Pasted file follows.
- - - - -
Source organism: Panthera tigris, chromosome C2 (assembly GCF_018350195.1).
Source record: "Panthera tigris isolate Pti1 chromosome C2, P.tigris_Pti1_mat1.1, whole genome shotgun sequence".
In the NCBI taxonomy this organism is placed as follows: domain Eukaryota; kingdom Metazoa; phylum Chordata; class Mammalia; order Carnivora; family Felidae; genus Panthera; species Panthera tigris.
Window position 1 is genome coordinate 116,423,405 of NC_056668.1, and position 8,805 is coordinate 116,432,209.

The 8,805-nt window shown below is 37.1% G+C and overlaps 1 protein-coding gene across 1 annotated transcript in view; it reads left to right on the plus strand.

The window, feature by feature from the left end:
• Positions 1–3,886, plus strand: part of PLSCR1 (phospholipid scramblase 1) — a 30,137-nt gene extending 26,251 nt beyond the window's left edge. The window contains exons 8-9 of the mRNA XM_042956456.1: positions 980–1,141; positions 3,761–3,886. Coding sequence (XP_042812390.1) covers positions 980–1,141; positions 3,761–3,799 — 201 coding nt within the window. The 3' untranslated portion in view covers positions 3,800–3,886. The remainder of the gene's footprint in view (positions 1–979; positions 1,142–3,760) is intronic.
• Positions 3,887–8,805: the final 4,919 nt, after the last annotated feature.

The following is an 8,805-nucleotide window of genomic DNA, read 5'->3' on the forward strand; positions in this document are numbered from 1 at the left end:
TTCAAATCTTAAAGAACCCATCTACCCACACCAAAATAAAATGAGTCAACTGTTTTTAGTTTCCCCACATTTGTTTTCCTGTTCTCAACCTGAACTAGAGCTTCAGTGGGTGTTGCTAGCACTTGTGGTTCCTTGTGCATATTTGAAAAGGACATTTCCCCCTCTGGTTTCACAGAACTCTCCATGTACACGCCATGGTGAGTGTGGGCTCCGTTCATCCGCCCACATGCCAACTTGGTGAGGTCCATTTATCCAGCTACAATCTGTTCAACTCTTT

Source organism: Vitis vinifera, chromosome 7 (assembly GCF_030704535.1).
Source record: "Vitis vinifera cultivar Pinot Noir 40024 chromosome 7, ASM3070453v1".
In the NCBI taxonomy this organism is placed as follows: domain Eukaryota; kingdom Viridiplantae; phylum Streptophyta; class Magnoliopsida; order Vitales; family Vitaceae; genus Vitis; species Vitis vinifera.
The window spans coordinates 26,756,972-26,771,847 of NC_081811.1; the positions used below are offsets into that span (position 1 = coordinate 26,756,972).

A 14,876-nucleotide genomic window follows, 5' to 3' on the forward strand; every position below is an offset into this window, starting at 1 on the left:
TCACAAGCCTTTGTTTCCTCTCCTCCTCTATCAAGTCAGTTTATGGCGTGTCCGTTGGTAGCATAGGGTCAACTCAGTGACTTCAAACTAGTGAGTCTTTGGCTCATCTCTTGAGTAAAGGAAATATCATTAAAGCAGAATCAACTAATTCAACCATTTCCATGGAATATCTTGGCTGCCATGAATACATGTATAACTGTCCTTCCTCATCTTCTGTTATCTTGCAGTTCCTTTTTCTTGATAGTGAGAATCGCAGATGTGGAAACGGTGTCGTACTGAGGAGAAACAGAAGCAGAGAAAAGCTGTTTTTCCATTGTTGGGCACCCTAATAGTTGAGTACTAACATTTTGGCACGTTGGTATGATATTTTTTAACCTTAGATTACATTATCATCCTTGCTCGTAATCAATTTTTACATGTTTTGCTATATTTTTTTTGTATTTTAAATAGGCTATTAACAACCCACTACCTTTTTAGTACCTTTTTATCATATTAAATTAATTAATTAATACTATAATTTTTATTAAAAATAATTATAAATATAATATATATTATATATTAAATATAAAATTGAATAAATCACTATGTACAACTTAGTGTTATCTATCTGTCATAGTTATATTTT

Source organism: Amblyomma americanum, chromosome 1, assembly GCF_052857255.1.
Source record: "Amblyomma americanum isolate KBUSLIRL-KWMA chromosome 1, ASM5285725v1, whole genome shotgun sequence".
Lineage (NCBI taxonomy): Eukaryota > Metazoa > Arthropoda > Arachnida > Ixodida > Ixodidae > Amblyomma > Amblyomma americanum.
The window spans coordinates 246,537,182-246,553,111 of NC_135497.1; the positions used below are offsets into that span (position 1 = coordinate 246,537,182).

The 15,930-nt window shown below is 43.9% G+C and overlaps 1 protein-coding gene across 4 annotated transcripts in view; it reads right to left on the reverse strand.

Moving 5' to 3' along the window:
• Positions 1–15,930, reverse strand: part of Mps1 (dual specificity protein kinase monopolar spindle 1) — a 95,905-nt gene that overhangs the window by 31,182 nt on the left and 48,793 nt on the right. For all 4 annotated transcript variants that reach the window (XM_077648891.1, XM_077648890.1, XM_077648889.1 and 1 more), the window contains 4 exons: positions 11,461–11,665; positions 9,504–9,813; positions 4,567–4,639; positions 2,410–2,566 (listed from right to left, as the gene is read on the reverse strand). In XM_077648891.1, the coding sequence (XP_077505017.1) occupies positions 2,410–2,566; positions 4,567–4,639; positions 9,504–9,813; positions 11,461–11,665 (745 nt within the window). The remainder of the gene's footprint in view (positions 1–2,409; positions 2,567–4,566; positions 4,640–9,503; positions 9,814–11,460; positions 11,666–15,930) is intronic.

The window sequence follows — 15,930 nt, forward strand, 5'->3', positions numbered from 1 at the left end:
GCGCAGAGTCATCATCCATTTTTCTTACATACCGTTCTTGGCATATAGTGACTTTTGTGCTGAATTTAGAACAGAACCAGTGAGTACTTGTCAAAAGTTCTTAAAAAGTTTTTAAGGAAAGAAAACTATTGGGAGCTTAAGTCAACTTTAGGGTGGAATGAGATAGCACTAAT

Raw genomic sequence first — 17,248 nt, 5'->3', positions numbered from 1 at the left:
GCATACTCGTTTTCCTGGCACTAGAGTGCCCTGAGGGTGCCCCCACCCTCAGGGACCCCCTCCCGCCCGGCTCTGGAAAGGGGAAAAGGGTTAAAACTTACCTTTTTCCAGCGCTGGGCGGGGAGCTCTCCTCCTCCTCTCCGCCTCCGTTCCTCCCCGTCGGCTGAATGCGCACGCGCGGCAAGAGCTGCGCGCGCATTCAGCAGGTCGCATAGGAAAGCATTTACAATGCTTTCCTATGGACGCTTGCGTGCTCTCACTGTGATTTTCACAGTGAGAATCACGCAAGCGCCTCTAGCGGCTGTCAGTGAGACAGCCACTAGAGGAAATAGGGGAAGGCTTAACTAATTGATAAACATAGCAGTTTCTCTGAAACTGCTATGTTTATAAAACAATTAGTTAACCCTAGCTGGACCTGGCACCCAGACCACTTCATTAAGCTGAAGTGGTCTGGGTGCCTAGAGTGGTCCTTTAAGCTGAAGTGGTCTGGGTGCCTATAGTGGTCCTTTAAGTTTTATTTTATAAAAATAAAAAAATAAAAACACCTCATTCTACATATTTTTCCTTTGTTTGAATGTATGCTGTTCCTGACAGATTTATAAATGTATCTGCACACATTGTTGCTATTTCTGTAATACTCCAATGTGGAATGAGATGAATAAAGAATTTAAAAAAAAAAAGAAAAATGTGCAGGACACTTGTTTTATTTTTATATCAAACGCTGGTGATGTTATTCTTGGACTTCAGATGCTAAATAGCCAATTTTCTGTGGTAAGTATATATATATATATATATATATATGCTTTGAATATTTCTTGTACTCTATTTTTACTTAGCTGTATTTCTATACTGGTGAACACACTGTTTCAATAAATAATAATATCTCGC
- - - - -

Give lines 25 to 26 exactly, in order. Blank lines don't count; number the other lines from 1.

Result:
GCGCAGAGTCATCATCCATTTTTCTTACATACCGTTCTTGGCATATAGTGACTTTTGTGCTGAATTTAGAACAGAACCAGTGAGTACTTGTCAAAAGTTCTTAAAAAGTTTTTAAGGAAAGAAAACTATTGGGAGCTTAAGTCAACTTTAGGGTGGAATGAGATAGCACTAAT

Raw genomic sequence first — 17,248 nt, 5'->3', positions numbered from 1 at the left: